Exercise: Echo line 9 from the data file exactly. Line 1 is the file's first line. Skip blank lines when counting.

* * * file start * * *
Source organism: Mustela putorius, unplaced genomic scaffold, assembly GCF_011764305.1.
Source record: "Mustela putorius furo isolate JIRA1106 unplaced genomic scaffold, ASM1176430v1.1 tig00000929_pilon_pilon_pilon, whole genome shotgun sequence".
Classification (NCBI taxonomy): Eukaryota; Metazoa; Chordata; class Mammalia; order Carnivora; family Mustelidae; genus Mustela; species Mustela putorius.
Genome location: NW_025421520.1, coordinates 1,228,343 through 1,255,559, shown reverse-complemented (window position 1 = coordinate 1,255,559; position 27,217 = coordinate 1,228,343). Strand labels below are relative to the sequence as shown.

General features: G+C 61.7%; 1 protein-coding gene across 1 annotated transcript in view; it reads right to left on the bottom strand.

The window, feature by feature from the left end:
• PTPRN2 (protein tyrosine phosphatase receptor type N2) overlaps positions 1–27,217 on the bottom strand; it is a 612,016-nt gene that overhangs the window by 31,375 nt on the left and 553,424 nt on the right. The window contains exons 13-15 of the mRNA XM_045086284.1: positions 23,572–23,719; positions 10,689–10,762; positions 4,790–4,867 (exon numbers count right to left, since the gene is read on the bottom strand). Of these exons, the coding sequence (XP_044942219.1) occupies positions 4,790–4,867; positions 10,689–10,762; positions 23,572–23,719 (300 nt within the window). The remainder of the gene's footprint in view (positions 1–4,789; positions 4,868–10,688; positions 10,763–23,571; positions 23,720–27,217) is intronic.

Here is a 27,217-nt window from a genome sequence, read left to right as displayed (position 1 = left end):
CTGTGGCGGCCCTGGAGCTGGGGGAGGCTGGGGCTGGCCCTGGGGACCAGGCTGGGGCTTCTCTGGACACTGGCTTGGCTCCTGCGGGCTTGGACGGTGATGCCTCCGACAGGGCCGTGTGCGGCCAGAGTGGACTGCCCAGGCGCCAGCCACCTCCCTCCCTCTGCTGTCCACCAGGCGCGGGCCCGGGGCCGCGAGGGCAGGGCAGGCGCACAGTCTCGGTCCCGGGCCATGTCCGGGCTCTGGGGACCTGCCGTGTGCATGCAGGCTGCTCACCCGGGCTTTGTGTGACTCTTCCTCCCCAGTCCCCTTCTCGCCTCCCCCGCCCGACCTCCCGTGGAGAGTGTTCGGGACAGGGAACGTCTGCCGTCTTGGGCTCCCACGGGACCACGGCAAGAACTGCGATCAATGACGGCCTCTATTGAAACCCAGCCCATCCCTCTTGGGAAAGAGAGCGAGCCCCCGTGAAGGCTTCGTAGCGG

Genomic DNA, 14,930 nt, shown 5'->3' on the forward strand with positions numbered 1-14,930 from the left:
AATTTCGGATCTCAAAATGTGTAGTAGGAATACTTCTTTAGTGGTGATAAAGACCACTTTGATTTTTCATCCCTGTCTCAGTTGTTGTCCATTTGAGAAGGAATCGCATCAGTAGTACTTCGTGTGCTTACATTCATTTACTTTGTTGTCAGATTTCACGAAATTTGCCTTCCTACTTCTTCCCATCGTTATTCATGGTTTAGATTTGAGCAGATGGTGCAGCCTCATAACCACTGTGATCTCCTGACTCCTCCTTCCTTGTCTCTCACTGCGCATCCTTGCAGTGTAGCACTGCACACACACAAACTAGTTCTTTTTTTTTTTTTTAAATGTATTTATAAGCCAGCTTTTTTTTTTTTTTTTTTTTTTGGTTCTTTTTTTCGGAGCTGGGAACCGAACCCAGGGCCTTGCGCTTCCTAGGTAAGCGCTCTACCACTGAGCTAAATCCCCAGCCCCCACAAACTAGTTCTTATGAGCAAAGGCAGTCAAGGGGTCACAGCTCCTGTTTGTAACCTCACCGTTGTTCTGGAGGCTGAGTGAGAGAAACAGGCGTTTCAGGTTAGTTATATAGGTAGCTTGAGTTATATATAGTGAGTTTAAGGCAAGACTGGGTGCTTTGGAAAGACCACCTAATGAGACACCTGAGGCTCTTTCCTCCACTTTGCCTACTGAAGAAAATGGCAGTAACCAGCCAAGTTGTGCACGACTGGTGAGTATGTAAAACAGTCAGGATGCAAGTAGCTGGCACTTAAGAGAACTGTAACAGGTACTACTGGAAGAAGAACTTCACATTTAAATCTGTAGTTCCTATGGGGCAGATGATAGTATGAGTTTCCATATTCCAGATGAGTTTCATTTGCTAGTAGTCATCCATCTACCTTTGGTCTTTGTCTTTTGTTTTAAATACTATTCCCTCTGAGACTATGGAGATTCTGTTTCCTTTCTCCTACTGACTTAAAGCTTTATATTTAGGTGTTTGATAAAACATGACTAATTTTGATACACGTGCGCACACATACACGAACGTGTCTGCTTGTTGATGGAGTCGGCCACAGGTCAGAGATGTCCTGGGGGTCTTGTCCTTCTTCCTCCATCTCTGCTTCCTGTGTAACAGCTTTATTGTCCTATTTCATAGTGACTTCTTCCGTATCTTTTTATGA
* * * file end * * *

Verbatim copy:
CTGTGGCGGCCCTGGAGCTGGGGGAGGCTGGGGCTGGCCCTGGGGACCAGGCTGGGGCTTCTCTGGACACTGGCTTGGCTCCTGCGGGCTTGGACGGTGATGCCTCCGACAGGGCCGTGTGCGGCCAGAGTGGACTGCCCAGGCGCCAGCCACCTCCCTCCCTCTGCTGTCCACCAGGCGCGGGCCCGGGGCCGCGAGGGCAGGGCAGGCGCACAGTCTCGGTCCCGGGCCATGTCCGGGCTCTGGGGACCTGCCGTGTGCATGCAGGCTGCTCACCCGGGCTTTGTGTGACTCTTCCTCCCCAGTCCCCTTCTCGCCTCCCCCGCCCGACCTCCCGTGGAGAGTGTTCGGGACAGGGAACGTCTGCCGTCTTGGGCTCCCACGGGACCACGGCAAGAACTGCGATCAATGACGGCCTCTATTGAAACCCAGCCCATCCCTCTTGGGAAAGAGAGCGAGCCCCCGTGAAGGCTTCGTAGCGG